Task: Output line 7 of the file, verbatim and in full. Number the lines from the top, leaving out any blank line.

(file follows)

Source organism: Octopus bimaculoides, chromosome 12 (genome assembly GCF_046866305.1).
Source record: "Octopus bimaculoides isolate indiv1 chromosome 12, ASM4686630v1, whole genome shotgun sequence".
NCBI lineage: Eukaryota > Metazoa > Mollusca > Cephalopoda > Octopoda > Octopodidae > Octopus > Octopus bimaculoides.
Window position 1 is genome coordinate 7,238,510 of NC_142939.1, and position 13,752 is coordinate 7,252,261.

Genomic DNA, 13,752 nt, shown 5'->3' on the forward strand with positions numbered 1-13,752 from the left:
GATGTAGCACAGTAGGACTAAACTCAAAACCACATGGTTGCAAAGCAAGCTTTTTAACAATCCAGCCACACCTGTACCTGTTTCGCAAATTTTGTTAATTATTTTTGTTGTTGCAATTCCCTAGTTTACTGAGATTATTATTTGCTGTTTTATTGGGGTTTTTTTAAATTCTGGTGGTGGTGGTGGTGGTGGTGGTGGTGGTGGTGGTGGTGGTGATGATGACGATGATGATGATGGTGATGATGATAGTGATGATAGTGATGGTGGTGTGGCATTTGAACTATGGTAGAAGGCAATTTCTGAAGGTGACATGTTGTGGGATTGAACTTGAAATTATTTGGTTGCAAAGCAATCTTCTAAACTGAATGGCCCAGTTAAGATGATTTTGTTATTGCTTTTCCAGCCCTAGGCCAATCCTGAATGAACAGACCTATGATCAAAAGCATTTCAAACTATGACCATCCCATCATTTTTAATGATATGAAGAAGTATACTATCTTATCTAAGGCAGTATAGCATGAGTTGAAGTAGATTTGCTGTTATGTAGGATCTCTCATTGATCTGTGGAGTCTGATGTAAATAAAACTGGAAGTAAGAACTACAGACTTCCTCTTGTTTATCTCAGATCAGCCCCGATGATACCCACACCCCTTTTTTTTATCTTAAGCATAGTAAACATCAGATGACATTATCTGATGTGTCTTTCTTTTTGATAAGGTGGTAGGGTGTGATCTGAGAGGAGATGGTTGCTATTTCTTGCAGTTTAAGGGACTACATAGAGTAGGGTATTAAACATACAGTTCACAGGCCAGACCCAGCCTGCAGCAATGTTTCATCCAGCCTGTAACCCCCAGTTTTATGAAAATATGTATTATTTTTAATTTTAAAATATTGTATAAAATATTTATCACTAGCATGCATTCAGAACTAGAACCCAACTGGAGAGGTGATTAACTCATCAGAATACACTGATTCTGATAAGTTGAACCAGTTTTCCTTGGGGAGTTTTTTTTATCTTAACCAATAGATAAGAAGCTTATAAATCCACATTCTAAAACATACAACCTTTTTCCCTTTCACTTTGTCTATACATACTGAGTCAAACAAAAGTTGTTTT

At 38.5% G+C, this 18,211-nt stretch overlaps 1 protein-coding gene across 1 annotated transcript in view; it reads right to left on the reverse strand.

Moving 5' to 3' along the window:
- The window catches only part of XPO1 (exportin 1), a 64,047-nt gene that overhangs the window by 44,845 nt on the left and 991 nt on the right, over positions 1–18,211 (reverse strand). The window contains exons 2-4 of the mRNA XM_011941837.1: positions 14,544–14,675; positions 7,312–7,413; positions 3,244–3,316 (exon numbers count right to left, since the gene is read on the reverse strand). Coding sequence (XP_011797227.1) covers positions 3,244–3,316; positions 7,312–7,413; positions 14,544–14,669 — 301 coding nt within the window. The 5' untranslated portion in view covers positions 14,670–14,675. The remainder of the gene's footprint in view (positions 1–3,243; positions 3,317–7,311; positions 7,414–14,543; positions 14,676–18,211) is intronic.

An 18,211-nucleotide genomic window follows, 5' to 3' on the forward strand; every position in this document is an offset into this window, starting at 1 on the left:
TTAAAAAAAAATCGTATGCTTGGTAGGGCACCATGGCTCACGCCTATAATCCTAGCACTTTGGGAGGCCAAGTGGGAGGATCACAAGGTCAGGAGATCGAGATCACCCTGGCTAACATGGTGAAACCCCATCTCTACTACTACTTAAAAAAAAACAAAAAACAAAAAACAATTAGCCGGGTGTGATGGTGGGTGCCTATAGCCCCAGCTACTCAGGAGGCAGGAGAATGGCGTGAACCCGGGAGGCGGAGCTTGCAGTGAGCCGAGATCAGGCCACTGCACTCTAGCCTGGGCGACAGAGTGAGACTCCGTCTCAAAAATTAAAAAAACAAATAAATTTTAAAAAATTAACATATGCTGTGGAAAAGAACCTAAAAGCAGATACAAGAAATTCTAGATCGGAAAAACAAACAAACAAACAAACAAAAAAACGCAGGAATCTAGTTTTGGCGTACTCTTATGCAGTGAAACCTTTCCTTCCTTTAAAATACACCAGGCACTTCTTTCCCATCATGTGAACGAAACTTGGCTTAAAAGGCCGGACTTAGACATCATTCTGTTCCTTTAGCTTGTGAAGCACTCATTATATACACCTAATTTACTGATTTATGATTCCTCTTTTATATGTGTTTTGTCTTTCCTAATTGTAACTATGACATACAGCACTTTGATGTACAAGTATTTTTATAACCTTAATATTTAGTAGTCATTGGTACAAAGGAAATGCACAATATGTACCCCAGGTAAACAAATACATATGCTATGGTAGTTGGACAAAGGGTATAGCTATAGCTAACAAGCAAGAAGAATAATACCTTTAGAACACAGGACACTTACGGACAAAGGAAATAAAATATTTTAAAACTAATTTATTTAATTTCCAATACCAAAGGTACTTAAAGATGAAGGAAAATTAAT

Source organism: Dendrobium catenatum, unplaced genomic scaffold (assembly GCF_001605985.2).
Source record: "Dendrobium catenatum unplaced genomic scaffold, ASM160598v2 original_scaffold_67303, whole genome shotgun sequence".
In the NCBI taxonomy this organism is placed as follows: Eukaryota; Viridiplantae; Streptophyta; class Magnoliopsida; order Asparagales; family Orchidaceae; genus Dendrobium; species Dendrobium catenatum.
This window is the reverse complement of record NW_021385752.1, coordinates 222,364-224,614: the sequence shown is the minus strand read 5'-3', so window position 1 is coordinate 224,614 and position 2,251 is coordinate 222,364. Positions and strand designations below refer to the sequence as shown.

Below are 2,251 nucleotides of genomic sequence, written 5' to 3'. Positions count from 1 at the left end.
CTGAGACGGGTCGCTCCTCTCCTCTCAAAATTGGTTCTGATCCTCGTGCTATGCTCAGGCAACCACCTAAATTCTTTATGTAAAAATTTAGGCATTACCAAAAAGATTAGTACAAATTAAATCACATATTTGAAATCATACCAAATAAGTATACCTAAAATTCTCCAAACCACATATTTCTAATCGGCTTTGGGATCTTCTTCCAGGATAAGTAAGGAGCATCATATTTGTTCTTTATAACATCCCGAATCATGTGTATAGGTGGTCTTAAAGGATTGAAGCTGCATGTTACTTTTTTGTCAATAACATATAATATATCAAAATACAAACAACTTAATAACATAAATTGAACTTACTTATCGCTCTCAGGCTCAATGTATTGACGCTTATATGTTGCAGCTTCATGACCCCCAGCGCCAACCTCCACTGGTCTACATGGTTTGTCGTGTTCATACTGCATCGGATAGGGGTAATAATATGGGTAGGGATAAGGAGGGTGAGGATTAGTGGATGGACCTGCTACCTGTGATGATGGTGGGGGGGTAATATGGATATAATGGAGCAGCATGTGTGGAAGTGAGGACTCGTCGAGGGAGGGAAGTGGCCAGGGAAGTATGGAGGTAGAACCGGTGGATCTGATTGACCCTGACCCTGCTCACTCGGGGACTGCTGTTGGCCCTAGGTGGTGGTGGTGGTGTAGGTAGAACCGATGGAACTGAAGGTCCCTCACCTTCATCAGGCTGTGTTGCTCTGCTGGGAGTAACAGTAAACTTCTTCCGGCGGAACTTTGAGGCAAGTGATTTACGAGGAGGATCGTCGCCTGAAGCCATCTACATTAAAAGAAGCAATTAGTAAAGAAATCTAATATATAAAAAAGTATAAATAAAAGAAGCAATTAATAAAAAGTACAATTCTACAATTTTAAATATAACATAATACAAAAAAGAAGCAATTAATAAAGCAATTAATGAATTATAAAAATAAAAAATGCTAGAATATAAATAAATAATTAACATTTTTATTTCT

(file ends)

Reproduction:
At 38.5% G+C, this 18,211-nt stretch overlaps 1 protein-coding gene across 1 annotated transcript in view; it reads right to left on the reverse strand.